The Brotherhood and hardline Islamist allies dominated the new chamber, and risk losing seats in any new vote, having alienated many outside their core support base. Among failings they are accused of was the inability to form a consensus body to draw up the new constitution Egyptians are hoping for.
As presidential voting was ending, military and legal sources told Reuters that the military council would promulgate an amended constitutional decree on Monday returning to itself the legislative powers it handed to parliament this year.
"In the absence of parliament, legislative powers move back to the military council, which has been in charge of the country and will hand over presidential powers to the president soon," a military source told Reuters.
The decree would also define the new president's powers: "The country's head of state will have the power to appoint a prime minister and cabinet ministers," the military source said.
A lawyer who attended a meeting with the military council on Sunday said: "The presidential powers which the military council held until now will now shift to the new president."
The Brotherhood has rejected the army's power to dissolve parliament and warned of "dangerous days". But though some have compared events to those in Algeria 20 years which ended in civil war between the military and Islamists, many doubt that the Brotherhood has an appetite for violence at present.
Many opponents of military rule have also complained that the Brotherhood has overreached itself in seeking both legislative and presidential power, limiting its broader appeal.
Egyptians massed in their millions against Mubarak in January last year in the hope that his removal would end poverty, corruption and police brutality. Many now seem tired of the social turmoil and political bickering that ensued.
"Egypt writes the closing chapter of the Arab Spring," read a headline on Sunday in independent newspaper al-Watan, which said the election offers a "choice between a military man who aborted the revolution and a Muslim Brother who wasted it".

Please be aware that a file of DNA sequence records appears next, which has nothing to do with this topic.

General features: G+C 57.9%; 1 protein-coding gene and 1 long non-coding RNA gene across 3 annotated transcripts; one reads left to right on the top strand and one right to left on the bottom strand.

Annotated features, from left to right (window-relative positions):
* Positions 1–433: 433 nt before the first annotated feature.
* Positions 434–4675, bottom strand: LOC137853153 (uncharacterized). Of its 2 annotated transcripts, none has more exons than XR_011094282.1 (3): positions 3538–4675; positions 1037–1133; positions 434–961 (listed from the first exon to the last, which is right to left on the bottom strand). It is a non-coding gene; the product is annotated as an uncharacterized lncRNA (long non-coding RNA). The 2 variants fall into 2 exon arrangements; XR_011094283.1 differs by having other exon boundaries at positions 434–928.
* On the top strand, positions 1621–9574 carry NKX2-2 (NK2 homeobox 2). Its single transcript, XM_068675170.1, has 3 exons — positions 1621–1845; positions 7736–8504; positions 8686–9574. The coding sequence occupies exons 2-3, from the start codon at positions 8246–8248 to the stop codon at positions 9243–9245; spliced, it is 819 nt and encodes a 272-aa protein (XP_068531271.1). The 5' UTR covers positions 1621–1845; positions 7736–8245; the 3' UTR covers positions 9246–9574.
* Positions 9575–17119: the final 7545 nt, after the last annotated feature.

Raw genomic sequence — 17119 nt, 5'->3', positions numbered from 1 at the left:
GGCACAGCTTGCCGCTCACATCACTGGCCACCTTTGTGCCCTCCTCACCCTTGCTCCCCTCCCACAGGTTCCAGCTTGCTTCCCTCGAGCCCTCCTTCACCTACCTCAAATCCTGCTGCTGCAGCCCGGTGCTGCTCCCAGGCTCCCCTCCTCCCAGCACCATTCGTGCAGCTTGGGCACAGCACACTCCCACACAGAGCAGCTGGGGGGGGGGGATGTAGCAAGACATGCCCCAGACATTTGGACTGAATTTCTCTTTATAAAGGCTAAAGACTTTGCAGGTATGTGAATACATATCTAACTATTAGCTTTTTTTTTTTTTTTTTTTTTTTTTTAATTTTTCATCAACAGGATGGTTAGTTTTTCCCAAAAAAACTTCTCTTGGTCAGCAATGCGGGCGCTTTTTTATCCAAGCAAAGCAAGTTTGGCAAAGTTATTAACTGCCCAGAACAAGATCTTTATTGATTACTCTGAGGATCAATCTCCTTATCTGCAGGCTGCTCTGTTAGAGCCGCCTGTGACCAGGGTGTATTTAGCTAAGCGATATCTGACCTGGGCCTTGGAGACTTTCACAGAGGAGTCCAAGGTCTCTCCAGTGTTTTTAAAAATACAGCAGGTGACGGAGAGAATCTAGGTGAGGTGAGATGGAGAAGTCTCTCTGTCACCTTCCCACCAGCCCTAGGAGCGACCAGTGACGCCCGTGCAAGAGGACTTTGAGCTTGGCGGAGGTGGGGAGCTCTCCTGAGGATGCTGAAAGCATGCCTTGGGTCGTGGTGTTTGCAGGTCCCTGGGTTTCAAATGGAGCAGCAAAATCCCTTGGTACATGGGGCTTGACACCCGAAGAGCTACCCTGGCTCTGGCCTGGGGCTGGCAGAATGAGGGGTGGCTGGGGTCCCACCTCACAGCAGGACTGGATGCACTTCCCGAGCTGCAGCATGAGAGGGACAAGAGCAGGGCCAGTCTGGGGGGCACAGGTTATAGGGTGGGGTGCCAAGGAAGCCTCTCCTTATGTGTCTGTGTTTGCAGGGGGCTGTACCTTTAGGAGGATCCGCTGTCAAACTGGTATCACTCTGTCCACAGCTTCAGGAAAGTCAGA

Monitors said they had seen only minor and scattered breaches of election rules by Sunday morning but not the kind of systematic fraud that tainted elections under Mubarak, despite mutual accusations of irregularities by the rival camps.
A win for Shafik may prompt street protests by the Islamists and some of the disillusioned urban youths who made Cairo's Tahrir Square their battleground last year. Should Morsy prevail, he may be frustrated by an uncooperative military elite, for all the generals' pledges to cede power by July 1.
Egypt's armed forces have built up massive wealth and commercial interests, helped since the 1970s by a close U.S. alliance which followed the decision of the most populous Arab state to make peace with Israel.
Many Egyptians say the army is just one wing of an entrenched security establishment that has resisted reform and oversight since Mubarak left and would wield influence long after the promised handover to an elected civilian.
"There is no doubt that the state in all its institutions - judicial, military, interior, foreign and financial - back Shafik for president and are working to that end," said Hassan Nafaa, a politics professor who campaigned against Mubarak.
"It is very difficult to eradicate this spirit of Mubarak."